Former University President Derek Bok Says Harvard Should End Legacy Admissions
New Harvard Football Coach Andrew Aurich to Retain Team’s Coaching Staff
Harvard Kennedy School to Name Professorship After Polarizing Diplomat Henry Kissinger ’50
HES Students Call on Next Harvard President to Promote Equality Across Schools
Portuguese Foreign Minister Tells Harvard Students to ‘Dream Big’ at Center for European Studies Talk
Harvard researchers have evolved botulinum neurotoxins — commonly known as botox — to selectively target different proteins for the first time, presenting new opportunities for the potential treatment of a wide variety of medical conditions.
Botulinum neurotoxins are proteases — enzymes that break down proteins to activate or inhibit them — that normally target membrane-associated proteins needed for the release of neurotransmitters. In a study published in Science in February, the group of researchers showed that they can reprogram the botulinum toxin proteases to have new targets.
“We can now take a protease and teach it to operate on something new, and then penalize it for doing things that we don’t want to do, and in that way, we can take proteases and basically evolve them to target sequences that we choose, as opposed to the sequences that they natively cleave,” lead author and Chemistry postdoctoral fellow Travis R. Blum said.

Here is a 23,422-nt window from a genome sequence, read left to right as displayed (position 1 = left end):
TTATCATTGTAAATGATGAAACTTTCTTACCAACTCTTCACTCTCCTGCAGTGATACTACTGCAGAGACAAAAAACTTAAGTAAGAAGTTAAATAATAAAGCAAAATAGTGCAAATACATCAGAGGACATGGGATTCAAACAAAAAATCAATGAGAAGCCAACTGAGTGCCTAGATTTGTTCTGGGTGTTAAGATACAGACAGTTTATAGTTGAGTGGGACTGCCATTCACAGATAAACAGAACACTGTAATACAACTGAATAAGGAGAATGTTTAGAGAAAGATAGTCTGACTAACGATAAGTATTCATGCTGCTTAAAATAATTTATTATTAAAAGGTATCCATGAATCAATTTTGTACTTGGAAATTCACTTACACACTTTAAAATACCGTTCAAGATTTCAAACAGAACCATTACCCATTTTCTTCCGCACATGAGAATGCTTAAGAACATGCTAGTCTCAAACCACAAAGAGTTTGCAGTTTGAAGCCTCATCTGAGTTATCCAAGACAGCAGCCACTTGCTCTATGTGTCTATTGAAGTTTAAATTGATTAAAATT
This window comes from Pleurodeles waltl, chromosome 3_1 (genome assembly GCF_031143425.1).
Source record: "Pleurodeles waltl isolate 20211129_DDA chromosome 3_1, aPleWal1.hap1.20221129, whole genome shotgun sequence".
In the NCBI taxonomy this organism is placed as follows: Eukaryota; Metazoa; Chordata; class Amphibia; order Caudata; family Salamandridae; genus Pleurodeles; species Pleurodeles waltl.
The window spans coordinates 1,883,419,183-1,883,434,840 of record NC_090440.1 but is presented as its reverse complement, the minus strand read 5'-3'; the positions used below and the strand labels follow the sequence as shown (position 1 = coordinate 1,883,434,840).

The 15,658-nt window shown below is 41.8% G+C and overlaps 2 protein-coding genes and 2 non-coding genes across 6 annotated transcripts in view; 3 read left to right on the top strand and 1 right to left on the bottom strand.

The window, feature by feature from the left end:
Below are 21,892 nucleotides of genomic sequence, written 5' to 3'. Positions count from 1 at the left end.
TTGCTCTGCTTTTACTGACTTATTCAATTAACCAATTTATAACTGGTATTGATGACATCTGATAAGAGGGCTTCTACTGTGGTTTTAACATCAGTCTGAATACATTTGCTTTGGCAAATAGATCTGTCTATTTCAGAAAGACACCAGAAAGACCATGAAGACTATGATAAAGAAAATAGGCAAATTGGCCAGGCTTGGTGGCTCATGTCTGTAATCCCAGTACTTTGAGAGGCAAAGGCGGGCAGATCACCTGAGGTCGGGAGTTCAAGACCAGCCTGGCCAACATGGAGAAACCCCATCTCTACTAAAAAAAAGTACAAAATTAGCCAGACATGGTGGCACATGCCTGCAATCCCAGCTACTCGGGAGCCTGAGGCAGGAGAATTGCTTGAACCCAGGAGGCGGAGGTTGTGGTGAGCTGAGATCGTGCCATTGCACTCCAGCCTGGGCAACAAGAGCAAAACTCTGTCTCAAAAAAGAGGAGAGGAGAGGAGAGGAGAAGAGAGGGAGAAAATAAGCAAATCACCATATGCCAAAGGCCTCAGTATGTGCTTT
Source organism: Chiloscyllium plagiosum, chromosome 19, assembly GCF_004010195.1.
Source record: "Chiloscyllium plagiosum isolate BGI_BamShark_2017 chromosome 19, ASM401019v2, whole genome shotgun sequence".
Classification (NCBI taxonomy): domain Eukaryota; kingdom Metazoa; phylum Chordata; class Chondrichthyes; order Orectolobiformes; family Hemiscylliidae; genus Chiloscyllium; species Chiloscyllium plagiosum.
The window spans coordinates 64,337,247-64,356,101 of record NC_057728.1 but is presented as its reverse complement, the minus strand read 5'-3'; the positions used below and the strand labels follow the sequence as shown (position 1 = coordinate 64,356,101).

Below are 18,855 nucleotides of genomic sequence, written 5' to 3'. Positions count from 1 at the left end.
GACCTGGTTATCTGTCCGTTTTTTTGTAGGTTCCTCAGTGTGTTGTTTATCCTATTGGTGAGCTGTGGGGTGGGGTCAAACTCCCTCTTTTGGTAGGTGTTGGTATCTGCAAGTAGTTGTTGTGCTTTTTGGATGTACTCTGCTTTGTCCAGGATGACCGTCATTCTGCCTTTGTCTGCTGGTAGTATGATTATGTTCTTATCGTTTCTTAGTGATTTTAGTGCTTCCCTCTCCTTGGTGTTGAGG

In the paper, the group details the development of four botulinum neurotoxin proteases, each with high selectivity for native or non-native targets, using a method known as phage-assisted continuous evolution, or PACE.
Prior to the group’s success, the field did not know if proteases were even “amenable to evolution,” Blum said.
While botulinum neurotoxins are some of the most toxic biological proteins known, their high selectivity makes them attractive for potential therapeutic applications.
Another useful property of proteases for therapeutics is their catalytic nature, which enables them to process substrates — enzyme targets — at a high rate, according to Chemistry professor David R. Liu ’94, senior author of the study. This property makes proteases more potent than “other therapeutics such as antibodies or small molecules.”
“Targets for which this approach might be especially impactful include those that are poorly suited to other therapeutic modalities such as small molecules or antibodies, or those for which existing therapeutics are not known,” Liu wrote in an email. “They may provide new ways to intervene in previously intractable diseases.”
Advancements in PACE, which Liu’s lab developed in 2011, facilitated the group’s evolution of the botulinum neurotoxin protease to selectively cleave desired substrates. With PACE, proteases that cleaved the wrong sequence would encounter a “dominant negative selection marker,” a gene that produces a protein that “poisons phage propagation.” Combined with positive selection, PACE enabled the group to “enrich” desired variants only, according to Blum.
Blum said PACE is believed to be “about 100 times faster” than other classical methods of directed evolution, accomplishing a “workflow” that is “really difficult to do” with conventional selection- and screen-based models.
“The type of applications you can think of is really just unlimited,” said Geoffrey Masuyer, research fellow at the University of Bath who was not involved with the study.
Masuyer said that the next step for research in the field, now that it is possible to alter the enzyme’s substrate activity, would be to “target the right type of cell,” which presents “a challenge on its own.”
—Staff writer Justin Lee can be reached at firstname.lastname@example.org.
—Staff writer Lauren L. Zhang can be reached at email@example.com.
Want to keep up with breaking news? Subscribe to our email newsletter.